As far as pound cakes are concerned most of those made with the undiluted flours are a massive fail. The following cakes were made with; Flaxseed flour, Cocoa, Lupin flour, Red Lentil flour & Coconut flour. Flaxseed flour & Lupin flour have protein contents above 30%. The protein content of Cocoa & Red Lentil are above 20% while Coconut flour has the lowest at 14%. The proteins present in each of the flours will be different but in all cases too much protein results in a compact cake.

What do the cakes look like if the flour has been diluted with tapioca starch?  By how much do we dilute the flours? The amount of the flour used/diluted will depend on it's protein content & how the protein "behaves" when making cakes. For example Flaxseed flour has a protein content of 37% & Lupin flour has a protein content of 39% but the flaxseed flour pound cake appears to be "held together" more than the lupin flour pound cake. In this case I would use less flaxseed flour than lupin flour. As wheat has a protein content of ~10% & cupcakes can be made with a flour containing ~5% protein (chestnut flour) I use a protein content somewhere in between.

The Tapioca Flaxseed flour pound cake was made with a flour/starch mix that contains 20% flaxseed flour & 80% tapioca starch. The protein content of the flour/starch mix is 20% of 37 g/100g = 7.4 g/100g or 7.4%. The resulting pound cake was given a tick of approval by my children - it tasted good & it certainly looks better than the pound cakes made with only tapioca starch or flaxseed flour. However the cake has a slight concave top so I would dilute the flaxseed flour even further if I were to make it again.


Diluting the flour certainly helps the pound cakes structure & "rescues" the tapioca starch. Both Cocoa & Lupin flour were diluted to 25% with tapioca starch. The corresponding protein percentage of the flour/starch mix was ~5% for Cocoa & ~9.5% for Lupin. The top of the pound cake made with Lupin flour is slightly concave so the next time I make this I would dilute it to ~5% protein.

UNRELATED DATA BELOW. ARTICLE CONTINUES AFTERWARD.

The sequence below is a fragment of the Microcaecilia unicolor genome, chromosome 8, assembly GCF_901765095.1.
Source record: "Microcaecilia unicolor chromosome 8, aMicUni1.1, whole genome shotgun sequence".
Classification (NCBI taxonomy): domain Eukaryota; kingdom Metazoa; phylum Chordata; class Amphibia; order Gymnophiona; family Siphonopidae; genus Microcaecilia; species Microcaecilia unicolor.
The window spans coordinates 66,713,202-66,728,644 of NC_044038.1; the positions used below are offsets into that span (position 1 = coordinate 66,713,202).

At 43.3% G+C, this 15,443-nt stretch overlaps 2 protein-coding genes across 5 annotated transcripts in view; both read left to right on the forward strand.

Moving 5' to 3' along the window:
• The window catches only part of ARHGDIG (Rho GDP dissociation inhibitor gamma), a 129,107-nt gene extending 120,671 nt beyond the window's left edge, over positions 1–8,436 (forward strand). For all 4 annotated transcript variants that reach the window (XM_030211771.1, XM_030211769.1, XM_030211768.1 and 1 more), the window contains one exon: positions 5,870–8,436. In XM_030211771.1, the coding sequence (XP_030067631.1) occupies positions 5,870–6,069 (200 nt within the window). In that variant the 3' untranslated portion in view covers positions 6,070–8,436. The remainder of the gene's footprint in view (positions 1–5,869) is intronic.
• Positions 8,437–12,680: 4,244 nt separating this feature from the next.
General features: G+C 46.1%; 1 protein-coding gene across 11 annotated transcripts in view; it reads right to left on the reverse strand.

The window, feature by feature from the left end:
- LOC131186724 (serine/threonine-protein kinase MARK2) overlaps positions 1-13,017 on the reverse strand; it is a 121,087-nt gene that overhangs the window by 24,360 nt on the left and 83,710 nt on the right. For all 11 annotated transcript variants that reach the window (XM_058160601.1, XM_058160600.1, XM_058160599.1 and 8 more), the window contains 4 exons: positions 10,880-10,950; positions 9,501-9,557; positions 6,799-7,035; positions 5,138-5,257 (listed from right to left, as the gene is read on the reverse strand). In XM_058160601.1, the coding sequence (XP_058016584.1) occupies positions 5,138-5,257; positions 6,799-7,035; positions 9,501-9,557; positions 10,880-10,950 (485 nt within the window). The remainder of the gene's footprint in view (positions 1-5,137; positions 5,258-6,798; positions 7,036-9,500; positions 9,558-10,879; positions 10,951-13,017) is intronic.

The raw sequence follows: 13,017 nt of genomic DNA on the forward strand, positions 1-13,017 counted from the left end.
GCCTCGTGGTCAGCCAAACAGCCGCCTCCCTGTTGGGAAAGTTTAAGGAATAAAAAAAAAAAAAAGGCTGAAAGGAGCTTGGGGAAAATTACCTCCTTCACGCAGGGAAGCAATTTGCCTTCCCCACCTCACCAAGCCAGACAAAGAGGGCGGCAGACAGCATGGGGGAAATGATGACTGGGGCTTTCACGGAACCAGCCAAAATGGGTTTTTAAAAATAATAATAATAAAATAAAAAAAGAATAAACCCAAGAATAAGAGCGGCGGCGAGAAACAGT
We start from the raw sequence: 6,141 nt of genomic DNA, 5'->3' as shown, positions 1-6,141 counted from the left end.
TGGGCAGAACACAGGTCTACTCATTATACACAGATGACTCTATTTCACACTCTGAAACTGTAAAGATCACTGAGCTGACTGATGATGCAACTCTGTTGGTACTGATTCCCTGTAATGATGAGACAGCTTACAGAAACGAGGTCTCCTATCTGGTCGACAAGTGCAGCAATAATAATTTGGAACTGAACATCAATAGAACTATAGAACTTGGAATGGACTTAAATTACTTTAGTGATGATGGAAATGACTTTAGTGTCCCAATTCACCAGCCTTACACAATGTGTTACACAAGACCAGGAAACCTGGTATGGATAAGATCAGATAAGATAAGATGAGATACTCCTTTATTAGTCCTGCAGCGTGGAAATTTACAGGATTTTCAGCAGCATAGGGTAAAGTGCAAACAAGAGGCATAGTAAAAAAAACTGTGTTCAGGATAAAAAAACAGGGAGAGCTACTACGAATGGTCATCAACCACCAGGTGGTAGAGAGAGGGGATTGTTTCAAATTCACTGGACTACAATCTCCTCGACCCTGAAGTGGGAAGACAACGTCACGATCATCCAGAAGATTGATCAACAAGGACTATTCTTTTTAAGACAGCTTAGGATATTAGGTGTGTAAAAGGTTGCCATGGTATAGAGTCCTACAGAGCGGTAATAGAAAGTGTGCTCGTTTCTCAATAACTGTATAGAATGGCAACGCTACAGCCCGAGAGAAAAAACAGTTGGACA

The above 5 flours when diluted all rescued the structure of the tapioca starch pound cake. For taste the Cocoa & Coconut pound cakes were the best while the Red Lentil & Lupin pound cakes were the worst tasting. Some flours have a revolting taste & need to be diluted a great deal before the awful taste dissapears. "Pure" proteins may also have a strong taste but it may not be as bad as the available flours. Can "pure" proteins from different sources also rescue the structure of a tapioca pound cake? The following tapioca pound cakes were made with different proteins diluted to ~10% protein.

I have used a number of different "pure" proteins from animal & plant sources. The majority of the pound cakes look the same with the exception of the cake made with skim milk powder. Skim milk powder is ~33% protein (not pure) & ~66% lactose, the lactose increases the overall sugar concentration of the cake & changes the cake from a pound cake to something closer to a cupcake stress test cake. 


The first cake contains egg white powder, the second gelatine & the third pea protein. The gelatine I used was powdered I believe the cake would have tasted better if sheet gelatine was used. Of these three cakes the first was the best tasting & the cake made with pea protein the worst. Below are pound cakes made with tapioca starch & whey protein (left) or skim milk powder (right). 


Looking at the different pound cakes above it is easy to see the effect protein has on cake structure. It doesn't seem to matter the type of protein, whether they are "pure" protein or protein from a gluten free flour, they all seem to help with cake structure. Too much protein has a detrimental effect so how much is too much? As most of the cake recipes available have been based on the use of wheat flour with it's protein content of ~9 - 10% you don't need to add more than 10% protein. A bit of trial & error is needed when determining how little protein you need to add. Below are a series of photos of Lupin flour pound cakes containing decreasing amounts of lupin flour.   


100% Lupin flour contains 39 g/100g of protein while 50% contains 19.5 g/100g of protein.


25% lupin flour contains 9.75 g/100g of protein - this is similar to wheat flour. There is 5.9 g/100g of protein in 15% lupin flour.

The final cake in this series is made with 10% lupin flour (3.9 g of protein/100g). For this type of cake 10% lupin flour contains sufficient protein to give the cake structure.

The amount of protein needed in a gluten free flour mix will depend on the type of cake being made but as a general rule it will be between 4% - 10%.